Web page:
As a small-business owner, you probably thrive in a DIY environment; but the more hats you wear, the less you’ll accomplish successfully. Accounting is one of the most important areas for keeping your company profitable. As you start out and your company grows, software can only take you so far. Accountants can help your company move forward. Below are reasons why your business needs an accountant in all stages of your growth.
1. Your business is in the startup phase
There are many things to think about when you’re just starting out:
You might think it’s too early to hire an accountant, but the way you set up your operations can have a serious impact on your future success. An accountant can help you determine the most appropriate business structure, analyze your business plan for financial compatibility, and assist you with making sound financial decisions throughout the startup process so you don’t have to spend more money to correct mistakes later.
2. Your business has employees
In the first few years of operation, you may not feel you have enough work for an accountant. The truth, though, is that an accountant will have the specialized knowledge to make your money work for you even though you don’t have a huge workforce. The accountant can:
Help ensure employees and independent contractors are classified correctly
Oversee payroll and payment processes
Create appropriate timelines for sending W2s and 1099 forms
3. Your business structure requires audits
Not all small businesses are required to conduct audits, but unless you consult with an accountant you might not know until it’s too late. Publicly owned businesses are required to comply with the Sarbanes–Oxley Act (SOX), and private companies that are preparing for an initial public offering might also need to comply with certain SOX provisions. Furthermore, all businesses should comply with local generally accepted accounting principles (GAAP). Hiring an accountant can ensure your records are compliant with the appropriate regulations.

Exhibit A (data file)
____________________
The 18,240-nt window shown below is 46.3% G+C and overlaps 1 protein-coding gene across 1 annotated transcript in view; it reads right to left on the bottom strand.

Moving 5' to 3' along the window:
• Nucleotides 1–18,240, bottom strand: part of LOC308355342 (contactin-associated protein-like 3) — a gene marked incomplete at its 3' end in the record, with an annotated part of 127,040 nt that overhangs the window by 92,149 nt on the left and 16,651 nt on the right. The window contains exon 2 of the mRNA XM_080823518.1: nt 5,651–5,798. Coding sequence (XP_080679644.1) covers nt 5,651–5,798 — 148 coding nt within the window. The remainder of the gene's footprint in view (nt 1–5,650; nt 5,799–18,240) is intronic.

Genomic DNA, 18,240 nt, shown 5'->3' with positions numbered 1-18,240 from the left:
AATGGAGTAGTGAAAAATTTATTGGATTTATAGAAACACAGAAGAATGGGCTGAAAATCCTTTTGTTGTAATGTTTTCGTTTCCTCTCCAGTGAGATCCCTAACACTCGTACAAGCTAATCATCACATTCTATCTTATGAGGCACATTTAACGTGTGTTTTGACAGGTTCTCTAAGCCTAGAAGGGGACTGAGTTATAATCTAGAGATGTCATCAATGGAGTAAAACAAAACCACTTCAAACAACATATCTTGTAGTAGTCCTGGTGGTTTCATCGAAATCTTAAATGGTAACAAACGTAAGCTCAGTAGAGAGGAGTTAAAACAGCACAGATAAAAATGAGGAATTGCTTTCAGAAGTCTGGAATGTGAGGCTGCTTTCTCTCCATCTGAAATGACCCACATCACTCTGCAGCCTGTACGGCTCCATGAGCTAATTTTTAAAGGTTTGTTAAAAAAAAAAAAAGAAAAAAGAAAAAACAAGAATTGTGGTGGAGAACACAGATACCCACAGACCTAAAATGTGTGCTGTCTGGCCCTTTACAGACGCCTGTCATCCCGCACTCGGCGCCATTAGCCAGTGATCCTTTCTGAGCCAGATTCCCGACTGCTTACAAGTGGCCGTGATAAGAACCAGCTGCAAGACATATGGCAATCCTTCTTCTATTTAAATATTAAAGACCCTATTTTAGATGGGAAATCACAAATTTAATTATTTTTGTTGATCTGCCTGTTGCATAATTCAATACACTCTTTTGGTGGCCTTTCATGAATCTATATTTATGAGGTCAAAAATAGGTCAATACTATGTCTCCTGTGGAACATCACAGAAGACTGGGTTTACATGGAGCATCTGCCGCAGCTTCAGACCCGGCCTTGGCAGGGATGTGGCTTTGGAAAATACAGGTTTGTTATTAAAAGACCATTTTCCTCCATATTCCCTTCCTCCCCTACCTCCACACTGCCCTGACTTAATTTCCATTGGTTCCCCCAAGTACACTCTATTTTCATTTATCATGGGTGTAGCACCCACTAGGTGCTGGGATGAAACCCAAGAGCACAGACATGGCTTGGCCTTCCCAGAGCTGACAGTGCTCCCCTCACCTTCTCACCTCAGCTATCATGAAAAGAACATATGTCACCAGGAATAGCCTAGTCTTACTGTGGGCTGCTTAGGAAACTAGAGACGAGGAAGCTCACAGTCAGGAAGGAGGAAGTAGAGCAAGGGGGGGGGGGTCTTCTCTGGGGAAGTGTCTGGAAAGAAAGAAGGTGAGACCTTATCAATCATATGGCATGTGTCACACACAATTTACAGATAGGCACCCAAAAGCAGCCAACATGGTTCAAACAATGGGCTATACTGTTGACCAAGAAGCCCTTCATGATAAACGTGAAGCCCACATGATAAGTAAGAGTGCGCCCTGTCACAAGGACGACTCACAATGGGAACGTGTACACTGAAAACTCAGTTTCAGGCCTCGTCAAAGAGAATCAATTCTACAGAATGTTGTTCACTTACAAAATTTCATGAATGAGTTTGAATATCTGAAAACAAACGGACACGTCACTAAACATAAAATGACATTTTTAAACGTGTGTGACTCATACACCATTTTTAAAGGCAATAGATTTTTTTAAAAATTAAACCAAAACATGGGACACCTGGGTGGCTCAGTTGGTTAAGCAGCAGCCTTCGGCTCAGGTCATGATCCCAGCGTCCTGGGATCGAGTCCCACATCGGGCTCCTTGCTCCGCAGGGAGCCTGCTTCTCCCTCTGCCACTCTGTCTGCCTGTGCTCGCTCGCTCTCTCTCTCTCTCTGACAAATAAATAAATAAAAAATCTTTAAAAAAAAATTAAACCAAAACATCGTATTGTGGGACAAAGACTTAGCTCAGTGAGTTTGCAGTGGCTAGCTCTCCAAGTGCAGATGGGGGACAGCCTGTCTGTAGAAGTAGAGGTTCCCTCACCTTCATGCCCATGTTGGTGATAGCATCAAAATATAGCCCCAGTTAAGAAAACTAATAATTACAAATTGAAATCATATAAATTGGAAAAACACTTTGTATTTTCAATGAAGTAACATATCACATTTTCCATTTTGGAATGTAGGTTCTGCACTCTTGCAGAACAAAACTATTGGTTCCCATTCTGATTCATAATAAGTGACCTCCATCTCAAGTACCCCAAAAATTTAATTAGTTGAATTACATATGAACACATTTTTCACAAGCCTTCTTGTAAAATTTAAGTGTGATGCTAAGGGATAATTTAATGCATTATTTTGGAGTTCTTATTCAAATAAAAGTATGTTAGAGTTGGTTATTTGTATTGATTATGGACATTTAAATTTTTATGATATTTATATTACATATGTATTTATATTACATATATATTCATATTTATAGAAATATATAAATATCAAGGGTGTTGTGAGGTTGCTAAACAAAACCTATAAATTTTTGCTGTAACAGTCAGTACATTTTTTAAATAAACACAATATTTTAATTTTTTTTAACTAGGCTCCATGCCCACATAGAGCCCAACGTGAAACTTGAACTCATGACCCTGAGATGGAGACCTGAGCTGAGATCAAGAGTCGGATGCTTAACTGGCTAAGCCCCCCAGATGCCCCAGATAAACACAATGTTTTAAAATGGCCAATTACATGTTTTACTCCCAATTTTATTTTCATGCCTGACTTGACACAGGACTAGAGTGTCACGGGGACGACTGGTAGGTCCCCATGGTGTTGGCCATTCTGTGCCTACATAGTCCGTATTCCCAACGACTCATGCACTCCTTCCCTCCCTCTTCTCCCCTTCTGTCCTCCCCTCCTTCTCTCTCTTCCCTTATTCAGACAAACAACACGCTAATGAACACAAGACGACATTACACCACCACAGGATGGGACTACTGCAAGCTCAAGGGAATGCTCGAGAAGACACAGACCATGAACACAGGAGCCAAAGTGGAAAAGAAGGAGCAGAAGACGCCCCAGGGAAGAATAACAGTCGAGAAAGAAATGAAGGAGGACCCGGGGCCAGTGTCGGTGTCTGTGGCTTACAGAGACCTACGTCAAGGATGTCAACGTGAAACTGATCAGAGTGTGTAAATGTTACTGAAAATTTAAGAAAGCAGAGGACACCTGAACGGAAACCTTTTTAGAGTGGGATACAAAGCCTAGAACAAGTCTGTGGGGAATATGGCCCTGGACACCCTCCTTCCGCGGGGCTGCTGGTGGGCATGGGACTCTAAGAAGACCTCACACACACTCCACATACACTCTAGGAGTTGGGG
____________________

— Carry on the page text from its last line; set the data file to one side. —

4. Your lender requests a financial statement
The Small Business Administration reports that small businesses borrowed over $6 billion last year. At some point your business will probably need additional funding, whether it’s for expansion, new equipment, purchasing property, or even establishing an emergency fund. Before you approach a lender, having an accountant prepare a financial statement can increase your chances of getting approved.
5. Your budget is falling short
According to the Bureau of Labor Statistics, about half of all businesses will fail within five years of opening. Although there are many factors related to failure, not meeting budget goals can decrease the chances of your business survival. Having an accountant on hand to analyze your budget, assist in making changes and catch errors will help you make sure your budget is on target for success.
Questions to ask yourself before hiring an accountant:
Does your business planning match your financial forecast?
Have you read the tax code?
Do you have enough time to take care of all of the accounting duties yourself?
Are you sure your employees are classified correctly?
Do you know what auditors look for when conducting an audit?
Do you know what needs to be in a financial statement?
Is your budget working for you?
If you answered “no” to any of these questions, you can benefit from hiring an accountant.
How to find an accountant
You could do a quick Google search, but how would you know if the accountant is qualified? There are numerous databases of accountants, but to ensure that the accountant you choose has the knowledge and experience you need, look for a certified public accountant (CPA). These professionals will have passed a rigorous CPA exam and are licensed by the state in which they work. Enrolled agents are another option for tax preparation and tax resolution. Enrollment agents are authorized by the federal government to represent taxpayers before the IRS. They specialize in taxes, whereas CPAs often specialize in tax, accounting, and financial services to businesses in the state in which they are certified.
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